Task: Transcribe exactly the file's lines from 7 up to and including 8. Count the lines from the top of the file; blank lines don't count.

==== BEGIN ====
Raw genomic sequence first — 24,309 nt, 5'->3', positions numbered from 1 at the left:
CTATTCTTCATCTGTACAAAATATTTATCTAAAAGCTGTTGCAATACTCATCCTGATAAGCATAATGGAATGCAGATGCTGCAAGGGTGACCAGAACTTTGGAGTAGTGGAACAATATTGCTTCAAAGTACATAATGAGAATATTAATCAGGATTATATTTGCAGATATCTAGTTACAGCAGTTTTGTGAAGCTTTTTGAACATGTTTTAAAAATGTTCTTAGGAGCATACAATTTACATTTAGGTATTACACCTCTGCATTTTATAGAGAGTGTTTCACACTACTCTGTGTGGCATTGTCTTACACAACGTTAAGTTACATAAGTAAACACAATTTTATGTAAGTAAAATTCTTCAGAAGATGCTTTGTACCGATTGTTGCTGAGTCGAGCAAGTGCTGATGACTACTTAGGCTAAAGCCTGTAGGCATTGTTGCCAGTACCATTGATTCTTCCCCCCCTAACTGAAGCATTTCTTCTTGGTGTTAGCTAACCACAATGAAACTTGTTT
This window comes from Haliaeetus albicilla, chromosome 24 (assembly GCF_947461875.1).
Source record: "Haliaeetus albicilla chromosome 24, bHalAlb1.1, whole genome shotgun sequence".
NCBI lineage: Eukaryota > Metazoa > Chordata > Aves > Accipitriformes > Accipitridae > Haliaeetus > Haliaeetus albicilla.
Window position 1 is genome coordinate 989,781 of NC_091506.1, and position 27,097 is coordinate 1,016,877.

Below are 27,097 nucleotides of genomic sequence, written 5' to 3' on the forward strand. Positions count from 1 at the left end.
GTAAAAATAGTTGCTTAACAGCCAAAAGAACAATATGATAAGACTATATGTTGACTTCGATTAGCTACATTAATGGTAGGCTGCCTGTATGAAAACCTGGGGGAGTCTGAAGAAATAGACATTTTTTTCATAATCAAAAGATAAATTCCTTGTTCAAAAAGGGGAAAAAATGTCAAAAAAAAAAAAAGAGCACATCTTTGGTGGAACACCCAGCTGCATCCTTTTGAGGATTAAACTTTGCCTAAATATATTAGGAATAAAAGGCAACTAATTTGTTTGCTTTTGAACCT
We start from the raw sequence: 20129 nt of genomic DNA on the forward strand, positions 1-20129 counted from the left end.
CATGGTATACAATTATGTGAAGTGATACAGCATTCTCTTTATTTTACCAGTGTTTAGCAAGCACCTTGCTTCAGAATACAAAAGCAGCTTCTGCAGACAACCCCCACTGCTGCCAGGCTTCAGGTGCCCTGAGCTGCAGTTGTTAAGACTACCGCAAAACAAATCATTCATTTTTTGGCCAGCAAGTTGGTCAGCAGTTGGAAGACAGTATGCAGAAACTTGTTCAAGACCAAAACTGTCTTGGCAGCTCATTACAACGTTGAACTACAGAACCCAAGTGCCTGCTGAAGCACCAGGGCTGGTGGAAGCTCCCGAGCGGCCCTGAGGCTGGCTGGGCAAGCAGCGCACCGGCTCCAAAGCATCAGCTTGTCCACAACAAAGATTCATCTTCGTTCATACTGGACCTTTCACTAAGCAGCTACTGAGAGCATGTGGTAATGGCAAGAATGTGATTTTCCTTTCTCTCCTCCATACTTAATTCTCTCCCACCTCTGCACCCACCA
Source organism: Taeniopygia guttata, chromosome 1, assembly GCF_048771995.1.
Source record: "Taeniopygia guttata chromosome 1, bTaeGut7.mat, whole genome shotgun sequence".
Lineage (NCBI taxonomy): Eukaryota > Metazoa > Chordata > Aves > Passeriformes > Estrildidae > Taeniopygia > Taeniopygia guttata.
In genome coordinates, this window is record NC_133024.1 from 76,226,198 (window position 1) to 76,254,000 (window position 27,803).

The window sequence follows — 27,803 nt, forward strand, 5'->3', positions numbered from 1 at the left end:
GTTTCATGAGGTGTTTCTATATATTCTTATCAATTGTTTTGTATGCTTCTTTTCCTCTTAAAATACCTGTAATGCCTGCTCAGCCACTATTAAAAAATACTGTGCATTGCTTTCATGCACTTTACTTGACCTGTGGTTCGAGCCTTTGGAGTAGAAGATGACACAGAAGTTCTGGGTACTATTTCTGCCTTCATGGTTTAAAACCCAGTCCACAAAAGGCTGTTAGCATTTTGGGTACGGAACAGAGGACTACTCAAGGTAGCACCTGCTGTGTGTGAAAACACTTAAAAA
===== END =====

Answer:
Below are 27,097 nucleotides of genomic sequence, written 5' to 3' on the forward strand. Positions count from 1 at the left end.
GTAAAAATAGTTGCTTAACAGCCAAAAGAACAATATGATAAGACTATATGTTGACTTCGATTAGCTACATTAATGGTAGGCTGCCTGTATGAAAACCTGGGGGAGTCTGAAGAAATAGACATTTTTTTCATAATCAAAAGATAAATTCCTTGTTCAAAAAGGGGAAAAAATGTCAAAAAAAAAAAAAGAGCACATCTTTGGTGGAACACCCAGCTGCATCCTTTTGAGGATTAAACTTTGCCTAAATATATTAGGAATAAAAGGCAACTAATTTGTTTGCTTTTGAACCT